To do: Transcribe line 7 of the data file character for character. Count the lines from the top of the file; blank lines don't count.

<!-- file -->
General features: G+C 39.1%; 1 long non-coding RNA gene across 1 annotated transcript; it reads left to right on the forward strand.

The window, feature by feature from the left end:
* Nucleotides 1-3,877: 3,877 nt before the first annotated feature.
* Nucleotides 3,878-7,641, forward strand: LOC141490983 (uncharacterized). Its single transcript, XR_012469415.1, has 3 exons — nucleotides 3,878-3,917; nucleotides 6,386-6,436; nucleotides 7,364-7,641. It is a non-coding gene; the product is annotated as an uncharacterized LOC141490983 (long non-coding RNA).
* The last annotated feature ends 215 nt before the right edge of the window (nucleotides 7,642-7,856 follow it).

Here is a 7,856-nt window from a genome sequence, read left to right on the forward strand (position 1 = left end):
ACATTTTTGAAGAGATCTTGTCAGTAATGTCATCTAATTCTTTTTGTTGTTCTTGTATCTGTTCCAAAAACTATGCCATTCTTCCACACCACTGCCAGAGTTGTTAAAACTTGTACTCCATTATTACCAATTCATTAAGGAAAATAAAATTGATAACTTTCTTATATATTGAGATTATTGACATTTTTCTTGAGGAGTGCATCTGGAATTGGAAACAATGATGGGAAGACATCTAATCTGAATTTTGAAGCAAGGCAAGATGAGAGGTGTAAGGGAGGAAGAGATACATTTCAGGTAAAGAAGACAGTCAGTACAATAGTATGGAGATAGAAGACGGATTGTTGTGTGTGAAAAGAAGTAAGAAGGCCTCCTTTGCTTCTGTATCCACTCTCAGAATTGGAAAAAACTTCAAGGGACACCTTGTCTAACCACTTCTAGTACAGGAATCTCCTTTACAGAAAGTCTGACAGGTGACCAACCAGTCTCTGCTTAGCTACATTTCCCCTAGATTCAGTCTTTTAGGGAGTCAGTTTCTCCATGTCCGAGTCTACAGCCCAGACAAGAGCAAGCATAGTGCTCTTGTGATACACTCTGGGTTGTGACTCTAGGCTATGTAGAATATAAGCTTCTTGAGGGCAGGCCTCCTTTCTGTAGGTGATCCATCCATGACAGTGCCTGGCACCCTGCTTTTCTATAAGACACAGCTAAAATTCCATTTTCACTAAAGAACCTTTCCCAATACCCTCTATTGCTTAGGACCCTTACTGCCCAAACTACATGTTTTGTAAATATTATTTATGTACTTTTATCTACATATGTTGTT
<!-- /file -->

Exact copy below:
ACATTTTTGAAGAGATCTTGTCAGTAATGTCATCTAATTCTTTTTGTTGTTCTTGTATCTGTTCCAAAAACTATGCCATTCTTCCACACCACTGCCAGAGTTGTTAAAACTTGTACTCCATTATTACCAATTCATTAAGGAAAATAAAATTGATAACTTTCTTATATATTGAGATTATTGACATTTTTCTTGAGGAGTGCATCTGGAATTGGAAACAATGATGGGAAGACATCTAATCTGAATTTTGAAGCAAGGCAAGATGAGAGGTGTAAGGGAGGAAGAGATACATTTCAGGTAAAGAAGACAGTCAGTACAATAGTATGGAGATAGAAGACGGATTGTTGTGTGTGAAAAGAAGTAAGAAGGCCTCCTTTGCTTCTGTATCCACTCTCAGAATTGGAAAAAACTTCAAGGGACACCTTGTCTAACCACTTCTAGTACAGGAATCTCCTTTACAGAAAGTCTGACAGGTGACCAACCAGTCTCTGCTTAGCTACATTTCCCCTAGATTCAGTCTTTTAGGGAGTCAGTTTCTCCATGTCCGAGTCTACAGCCCAGACAAGAGCAAGCATAGTGCTCTTGTGATACACTCTGGGTTGTGACTCTAGGCTATGTAGAATATAAGCTTCTTGAGGGCAGGCCTCCTTTCTGTAGGTGATCCATCCATGACAGTGCCTGGCACCCTGCTTTTCTATAAGACACAGCTAAAATTCCATTTTCACTAAAGAACCTTTCCCAATACCCTCTATTGCTTAGGACCCTTACTGCCCAAACTACATGTTTTGTAAATATTATTTATGTACTTTTATCTACATATGTTGTT